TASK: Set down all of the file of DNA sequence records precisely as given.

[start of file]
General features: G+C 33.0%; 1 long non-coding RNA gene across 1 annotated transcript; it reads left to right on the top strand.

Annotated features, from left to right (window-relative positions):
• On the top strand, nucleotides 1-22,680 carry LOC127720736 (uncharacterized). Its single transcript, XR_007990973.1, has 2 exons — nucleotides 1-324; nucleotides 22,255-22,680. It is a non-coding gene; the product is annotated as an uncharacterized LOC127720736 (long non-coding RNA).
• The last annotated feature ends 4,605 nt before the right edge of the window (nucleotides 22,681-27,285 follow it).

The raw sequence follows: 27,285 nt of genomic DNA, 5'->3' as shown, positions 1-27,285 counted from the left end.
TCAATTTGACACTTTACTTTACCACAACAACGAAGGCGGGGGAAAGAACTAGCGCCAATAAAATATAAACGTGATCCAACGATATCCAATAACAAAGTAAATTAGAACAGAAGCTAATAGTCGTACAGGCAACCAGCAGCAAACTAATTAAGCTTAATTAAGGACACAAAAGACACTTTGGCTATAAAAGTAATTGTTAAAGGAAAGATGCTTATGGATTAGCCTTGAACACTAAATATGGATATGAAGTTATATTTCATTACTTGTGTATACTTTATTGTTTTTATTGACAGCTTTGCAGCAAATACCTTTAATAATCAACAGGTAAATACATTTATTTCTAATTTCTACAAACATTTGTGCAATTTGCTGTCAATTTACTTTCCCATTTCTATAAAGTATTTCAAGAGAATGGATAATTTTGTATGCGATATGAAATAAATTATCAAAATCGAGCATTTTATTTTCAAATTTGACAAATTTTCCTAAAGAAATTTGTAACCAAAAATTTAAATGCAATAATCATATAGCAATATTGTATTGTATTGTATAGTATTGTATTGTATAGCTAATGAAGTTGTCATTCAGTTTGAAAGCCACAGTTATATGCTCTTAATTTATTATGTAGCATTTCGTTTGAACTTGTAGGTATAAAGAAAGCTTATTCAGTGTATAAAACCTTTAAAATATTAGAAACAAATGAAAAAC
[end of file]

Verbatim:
General features: G+C 33.0%; 1 long non-coding RNA gene across 1 annotated transcript; it reads left to right on the top strand.

Annotated features, from left to right (window-relative positions):
• On the top strand, nucleotides 1-22,680 carry LOC127720736 (uncharacterized). Its single transcript, XR_007990973.1, has 2 exons — nucleotides 1-324; nucleotides 22,255-22,680. It is a non-coding gene; the product is annotated as an uncharacterized LOC127720736 (long non-coding RNA).
• The last annotated feature ends 4,605 nt before the right edge of the window (nucleotides 22,681-27,285 follow it).

The raw sequence follows: 27,285 nt of genomic DNA, 5'->3' as shown, positions 1-27,285 counted from the left end.
TCAATTTGACACTTTACTTTACCACAACAACGAAGGCGGGGGAAAGAACTAGCGCCAATAAAATATAAACGTGATCCAACGATATCCAATAACAAAGTAAATTAGAACAGAAGCTAATAGTCGTACAGGCAACCAGCAGCAAACTAATTAAGCTTAATTAAGGACACAAAAGACACTTTGGCTATAAAAGTAATTGTTAAAGGAAAGATGCTTATGGATTAGCCTTGAACACTAAATATGGATATGAAGTTATATTTCATTACTTGTGTATACTTTATTGTTTTTATTGACAGCTTTGCAGCAAATACCTTTAATAATCAACAGGTAAATACATTTATTTCTAATTTCTACAAACATTTGTGCAATTTGCTGTCAATTTACTTTCCCATTTCTATAAAGTATTTCAAGAGAATGGATAATTTTGTATGCGATATGAAATAAATTATCAAAATCGAGCATTTTATTTTCAAATTTGACAAATTTTCCTAAAGAAATTTGTAACCAAAAATTTAAATGCAATAATCATATAGCAATATTGTATTGTATTGTATAGTATTGTATTGTATAGCTAATGAAGTTGTCATTCAGTTTGAAAGCCACAGTTATATGCTCTTAATTTATTATGTAGCATTTCGTTTGAACTTGTAGGTATAAAGAAAGCTTATTCAGTGTATAAAACCTTTAAAATATTAGAAACAAATGAAAAAC